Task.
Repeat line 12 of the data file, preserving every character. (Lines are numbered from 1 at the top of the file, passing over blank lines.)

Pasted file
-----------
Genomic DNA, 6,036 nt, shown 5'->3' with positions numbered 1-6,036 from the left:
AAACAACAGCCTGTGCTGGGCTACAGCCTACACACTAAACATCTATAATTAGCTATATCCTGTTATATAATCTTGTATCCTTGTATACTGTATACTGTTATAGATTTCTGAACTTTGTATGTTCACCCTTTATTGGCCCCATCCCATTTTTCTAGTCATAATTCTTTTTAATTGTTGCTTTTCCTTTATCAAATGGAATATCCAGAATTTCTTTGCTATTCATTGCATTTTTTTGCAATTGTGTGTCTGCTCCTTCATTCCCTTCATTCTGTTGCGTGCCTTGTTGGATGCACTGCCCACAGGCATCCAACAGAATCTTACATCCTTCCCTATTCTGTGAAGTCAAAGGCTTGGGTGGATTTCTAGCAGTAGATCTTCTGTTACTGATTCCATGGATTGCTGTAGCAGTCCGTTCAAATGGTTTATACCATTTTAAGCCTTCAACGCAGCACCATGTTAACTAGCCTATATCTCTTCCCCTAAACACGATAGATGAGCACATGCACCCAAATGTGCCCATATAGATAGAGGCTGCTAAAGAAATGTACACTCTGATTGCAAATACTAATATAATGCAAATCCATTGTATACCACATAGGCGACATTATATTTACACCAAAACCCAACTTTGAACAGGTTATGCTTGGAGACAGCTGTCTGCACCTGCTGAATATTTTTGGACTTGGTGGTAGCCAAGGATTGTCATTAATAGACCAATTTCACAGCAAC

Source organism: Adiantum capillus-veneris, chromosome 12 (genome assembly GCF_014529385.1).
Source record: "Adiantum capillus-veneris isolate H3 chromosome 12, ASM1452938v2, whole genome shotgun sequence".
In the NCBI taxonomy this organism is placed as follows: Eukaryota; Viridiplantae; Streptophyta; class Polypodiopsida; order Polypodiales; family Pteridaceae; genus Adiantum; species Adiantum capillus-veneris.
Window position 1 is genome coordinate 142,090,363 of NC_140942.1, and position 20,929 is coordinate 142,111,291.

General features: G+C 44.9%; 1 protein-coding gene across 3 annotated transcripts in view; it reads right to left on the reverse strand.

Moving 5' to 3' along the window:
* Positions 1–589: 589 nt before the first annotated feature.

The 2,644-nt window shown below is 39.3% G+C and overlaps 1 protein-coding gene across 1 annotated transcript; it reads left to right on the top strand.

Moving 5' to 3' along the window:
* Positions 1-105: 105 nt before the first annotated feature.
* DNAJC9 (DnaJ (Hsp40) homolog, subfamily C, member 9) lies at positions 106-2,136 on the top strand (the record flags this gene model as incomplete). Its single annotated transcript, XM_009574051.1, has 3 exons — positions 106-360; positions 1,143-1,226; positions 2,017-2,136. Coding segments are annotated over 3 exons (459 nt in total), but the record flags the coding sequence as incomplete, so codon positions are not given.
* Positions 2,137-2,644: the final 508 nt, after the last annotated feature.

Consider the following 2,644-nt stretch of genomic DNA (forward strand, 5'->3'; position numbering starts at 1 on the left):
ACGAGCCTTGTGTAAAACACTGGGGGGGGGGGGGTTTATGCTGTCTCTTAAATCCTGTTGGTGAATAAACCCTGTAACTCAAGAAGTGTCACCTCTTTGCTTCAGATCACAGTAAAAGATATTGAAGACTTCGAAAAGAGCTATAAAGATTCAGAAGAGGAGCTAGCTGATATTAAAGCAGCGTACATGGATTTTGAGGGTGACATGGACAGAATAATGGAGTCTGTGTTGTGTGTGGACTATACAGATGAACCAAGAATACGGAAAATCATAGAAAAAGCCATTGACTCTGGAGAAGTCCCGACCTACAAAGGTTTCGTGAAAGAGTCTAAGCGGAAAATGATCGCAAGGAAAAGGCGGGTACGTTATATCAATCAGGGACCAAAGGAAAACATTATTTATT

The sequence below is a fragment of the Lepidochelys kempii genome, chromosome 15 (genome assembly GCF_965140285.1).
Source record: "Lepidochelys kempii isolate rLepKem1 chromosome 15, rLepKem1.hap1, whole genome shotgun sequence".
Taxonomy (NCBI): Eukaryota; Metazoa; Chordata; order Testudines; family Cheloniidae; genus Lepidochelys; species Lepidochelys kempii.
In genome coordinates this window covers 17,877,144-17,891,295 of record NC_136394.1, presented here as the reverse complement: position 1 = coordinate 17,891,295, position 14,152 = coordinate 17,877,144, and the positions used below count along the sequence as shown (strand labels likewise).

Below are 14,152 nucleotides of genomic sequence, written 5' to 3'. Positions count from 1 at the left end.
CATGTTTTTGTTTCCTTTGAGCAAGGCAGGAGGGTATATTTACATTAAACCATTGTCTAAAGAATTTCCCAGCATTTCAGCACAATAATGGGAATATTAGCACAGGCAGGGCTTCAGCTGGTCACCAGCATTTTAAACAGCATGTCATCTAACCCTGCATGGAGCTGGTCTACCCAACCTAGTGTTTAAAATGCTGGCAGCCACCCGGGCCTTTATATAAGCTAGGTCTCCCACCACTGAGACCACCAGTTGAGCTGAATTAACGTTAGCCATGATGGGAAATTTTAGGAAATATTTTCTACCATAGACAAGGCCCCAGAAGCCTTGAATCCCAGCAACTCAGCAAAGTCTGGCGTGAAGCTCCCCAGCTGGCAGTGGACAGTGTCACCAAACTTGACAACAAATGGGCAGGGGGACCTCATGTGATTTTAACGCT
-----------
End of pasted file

* Positions 1-105: 105 nt before the first annotated feature.